Lutheran Youth Proclaim Community – International Youth Day

Published On: Donate

A youth group from Maryland writing postcards to unaccompanied youth at the LIRS booth.

During the 2015 ELCA Youth Gathering a few weeks ago in Detroit, we met hundreds of passionate, energetic, and engaged youth. To mark International Youth Day we want to share some of the stories with you. Amanda Chasey, LIRS Project Associate for Outreach and Lutheran Volunteer Corps member, writes about the experience:

Ali, a volunteer who was resettled through LIRS 10 months ago.

Over 30,000 Lutheran high-school students converged in Detroit last month for the Evangelical Lutheran Church of America’s 2015 ELCA Youth Gathering. While there, students spent three days immersed in service, learning, prayer, and reflection during programs designed to “Proclaim Community”, “Proclaim Story”, and “Proclaim Justice”.

Lutheran Immigration and Refugee Service was blessed to be part of Proclaim Community; three days of interactive learning in the Cobo Center in downtown Detroit. This massive convention center housed organizations that focused on different social justice issues impacting our neighbors in the U.S. as well as our global community. From hunger and homelessness, to human trafficking and water scarcity, there was no shortage of engaging learning opportunities for this inspired and passionate group of high schoolers.

Let me share a story from the 2015 ELCA Youth Gathering, where we met Ali. He is a rising high-school sophomore who volunteered with LIRS at the Gathering along with an amazing team from our local partner Lutheran Social Services of Michigan (LSSM). Ali is from Kuwait and was resettled along with his mother by LSSM only 10 months ago. He is already an honors student dreaming of becoming a doctor in the United States Army after he graduates from college.

LIRS staff members, Amanda Chasey (right) and Miji Bell (left) with refugee students resettled by Lutheran Social Services of Michigan, and LSSM Staff (in blue).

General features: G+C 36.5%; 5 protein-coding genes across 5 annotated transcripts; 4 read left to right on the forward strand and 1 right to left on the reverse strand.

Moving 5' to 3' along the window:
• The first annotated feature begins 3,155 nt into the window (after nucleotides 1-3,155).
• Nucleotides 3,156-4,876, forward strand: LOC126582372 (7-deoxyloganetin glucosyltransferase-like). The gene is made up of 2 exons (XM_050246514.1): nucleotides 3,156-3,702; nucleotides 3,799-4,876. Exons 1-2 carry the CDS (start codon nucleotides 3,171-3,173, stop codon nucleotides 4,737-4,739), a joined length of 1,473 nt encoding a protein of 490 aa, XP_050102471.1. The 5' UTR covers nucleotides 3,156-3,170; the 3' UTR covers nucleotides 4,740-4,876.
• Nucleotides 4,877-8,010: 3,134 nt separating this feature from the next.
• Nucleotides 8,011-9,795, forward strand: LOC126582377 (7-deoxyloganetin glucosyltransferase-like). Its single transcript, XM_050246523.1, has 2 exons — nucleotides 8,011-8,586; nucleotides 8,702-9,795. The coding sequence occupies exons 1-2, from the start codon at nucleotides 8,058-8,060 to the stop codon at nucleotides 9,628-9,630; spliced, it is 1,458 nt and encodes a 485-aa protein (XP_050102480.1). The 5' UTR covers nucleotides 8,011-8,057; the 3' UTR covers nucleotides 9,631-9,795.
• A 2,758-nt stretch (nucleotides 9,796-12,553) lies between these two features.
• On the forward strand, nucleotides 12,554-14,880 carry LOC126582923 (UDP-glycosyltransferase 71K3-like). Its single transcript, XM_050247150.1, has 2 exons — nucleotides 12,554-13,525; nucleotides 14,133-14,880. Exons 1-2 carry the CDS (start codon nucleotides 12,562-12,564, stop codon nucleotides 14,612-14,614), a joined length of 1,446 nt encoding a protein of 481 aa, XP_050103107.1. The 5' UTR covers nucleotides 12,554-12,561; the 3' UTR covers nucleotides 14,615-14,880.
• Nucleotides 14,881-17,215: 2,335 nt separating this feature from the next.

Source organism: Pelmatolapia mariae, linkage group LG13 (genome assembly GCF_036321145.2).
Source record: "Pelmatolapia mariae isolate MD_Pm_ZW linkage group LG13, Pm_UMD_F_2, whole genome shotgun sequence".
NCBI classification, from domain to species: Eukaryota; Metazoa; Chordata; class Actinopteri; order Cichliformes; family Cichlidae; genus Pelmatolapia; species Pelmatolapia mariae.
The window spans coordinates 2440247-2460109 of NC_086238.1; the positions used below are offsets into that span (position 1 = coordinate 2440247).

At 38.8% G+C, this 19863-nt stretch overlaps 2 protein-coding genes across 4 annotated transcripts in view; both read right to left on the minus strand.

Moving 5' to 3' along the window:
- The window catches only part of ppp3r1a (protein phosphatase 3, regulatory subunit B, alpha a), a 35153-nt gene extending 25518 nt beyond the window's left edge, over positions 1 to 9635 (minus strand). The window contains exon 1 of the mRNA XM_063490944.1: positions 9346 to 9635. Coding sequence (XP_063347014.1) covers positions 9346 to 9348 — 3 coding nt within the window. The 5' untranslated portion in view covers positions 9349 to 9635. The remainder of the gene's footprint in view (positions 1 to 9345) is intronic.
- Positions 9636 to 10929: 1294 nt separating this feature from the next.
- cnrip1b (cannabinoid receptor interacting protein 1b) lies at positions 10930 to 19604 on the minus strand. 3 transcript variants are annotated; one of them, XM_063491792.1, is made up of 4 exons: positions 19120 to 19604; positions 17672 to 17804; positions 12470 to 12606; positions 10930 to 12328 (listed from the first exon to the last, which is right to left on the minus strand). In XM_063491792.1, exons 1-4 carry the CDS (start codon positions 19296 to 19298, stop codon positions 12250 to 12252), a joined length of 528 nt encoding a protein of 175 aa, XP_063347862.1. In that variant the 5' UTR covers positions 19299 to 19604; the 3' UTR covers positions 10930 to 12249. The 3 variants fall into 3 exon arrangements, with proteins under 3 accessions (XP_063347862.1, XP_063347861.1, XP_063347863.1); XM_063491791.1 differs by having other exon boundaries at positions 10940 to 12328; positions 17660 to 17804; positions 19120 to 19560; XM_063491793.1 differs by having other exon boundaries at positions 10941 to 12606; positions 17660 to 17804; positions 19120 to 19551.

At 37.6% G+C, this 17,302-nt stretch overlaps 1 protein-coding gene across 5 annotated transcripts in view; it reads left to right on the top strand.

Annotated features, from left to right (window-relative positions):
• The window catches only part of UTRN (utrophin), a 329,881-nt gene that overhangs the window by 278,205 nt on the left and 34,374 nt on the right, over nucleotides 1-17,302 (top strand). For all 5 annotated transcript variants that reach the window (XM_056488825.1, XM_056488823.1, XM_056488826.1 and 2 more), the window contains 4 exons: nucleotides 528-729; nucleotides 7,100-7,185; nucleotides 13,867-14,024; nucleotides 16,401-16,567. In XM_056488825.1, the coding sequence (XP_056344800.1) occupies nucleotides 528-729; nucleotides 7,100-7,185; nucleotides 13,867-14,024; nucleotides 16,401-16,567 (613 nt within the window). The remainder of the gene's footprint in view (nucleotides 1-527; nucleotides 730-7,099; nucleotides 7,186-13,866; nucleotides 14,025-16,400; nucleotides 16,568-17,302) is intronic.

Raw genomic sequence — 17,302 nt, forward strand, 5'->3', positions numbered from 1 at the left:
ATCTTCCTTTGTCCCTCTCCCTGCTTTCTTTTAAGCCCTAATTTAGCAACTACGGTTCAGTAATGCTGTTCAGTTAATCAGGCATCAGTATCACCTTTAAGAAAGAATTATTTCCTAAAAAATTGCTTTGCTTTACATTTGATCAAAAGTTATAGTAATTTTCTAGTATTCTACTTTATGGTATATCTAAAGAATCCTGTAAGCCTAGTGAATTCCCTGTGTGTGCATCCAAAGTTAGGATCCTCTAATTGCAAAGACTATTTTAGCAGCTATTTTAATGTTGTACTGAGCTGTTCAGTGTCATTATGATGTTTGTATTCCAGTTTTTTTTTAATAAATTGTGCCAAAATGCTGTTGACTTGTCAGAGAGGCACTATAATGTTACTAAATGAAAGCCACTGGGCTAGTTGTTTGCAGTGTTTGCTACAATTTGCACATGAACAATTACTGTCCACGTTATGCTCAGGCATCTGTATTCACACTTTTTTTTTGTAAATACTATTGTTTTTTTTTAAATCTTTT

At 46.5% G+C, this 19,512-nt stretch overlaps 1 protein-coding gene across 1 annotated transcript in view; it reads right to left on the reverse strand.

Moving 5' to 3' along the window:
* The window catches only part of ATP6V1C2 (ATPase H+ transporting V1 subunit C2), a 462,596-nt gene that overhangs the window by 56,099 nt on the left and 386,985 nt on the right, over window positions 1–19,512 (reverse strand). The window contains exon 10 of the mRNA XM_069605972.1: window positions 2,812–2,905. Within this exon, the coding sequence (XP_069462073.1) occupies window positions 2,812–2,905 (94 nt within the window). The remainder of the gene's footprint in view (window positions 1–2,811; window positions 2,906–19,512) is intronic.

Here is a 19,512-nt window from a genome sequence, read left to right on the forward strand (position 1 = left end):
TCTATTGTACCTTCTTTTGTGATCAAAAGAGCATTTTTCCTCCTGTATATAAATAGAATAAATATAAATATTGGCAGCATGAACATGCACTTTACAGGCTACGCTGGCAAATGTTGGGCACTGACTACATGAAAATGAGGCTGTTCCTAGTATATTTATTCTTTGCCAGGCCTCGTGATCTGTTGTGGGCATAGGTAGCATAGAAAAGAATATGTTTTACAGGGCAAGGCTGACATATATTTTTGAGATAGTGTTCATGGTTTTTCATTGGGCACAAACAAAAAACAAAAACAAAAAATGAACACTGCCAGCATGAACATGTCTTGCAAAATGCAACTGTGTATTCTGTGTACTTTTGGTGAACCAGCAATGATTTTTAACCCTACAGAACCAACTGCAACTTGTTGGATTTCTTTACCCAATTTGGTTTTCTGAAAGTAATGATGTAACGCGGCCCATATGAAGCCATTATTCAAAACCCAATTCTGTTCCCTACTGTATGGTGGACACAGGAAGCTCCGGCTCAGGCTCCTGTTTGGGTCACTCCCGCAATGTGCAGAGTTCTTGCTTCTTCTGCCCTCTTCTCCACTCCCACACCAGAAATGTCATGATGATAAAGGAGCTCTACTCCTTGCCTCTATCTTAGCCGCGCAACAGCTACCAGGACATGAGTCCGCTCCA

Watching Ali interact with the others his age, it was clear that he is a teen just like them. He has dreams about continuing his education and contributing to this nation like they do; he just wasn’t born here. There are so many other young people like Ali who have found a home here and want to do all they can to give back. It’s a blessing to welcome them and accompany them along that journey, especially when we get to meet them in person.

"Hello. How are you? My name is Annie. What's yours? I have love for you and your family. "

Our booth focused on the journey from Central America to the U.S. that many young people were forced to endure last summer, and still today, as a result of the increasing violence in this region. We then invited those visiting our space to write messages of hope and encouragement to their peers from Central America who are waiting in shelter care until a foster family can be found to take them in.

From the poster-sized images that detailed the treacherous journey that so many young people navigate on their own, to the hundreds of heartfelt messages of hope and compassion written by these motivated high schoolers, it was a tremendously moving few days. It was amazing to witness young people’s eyes opened to the experiences that many their own age had to endure in order to have a chance at a life that all of us born here have been given.

The LIRS booth showcased photos describing the journey from Central America and offered tables to write postcards.

Even as violence continues to escalate around the world, the hundreds of compassionate and prayerful letters written by the incredible group of young people I witnessed in Detroit filled me with hope. There is no doubt in my mind that the America they will build will continue to proclaim the welcome set in bronze at the foot of the Statue of Liberty, “Give me your tired, your poor, your huddled masses yearning to breathe free.”

Leave a Comment

Newsletter Sign Up
Stay up to date with everything going on at LIRS.
  • This field is for validation purposes and should be left unchanged.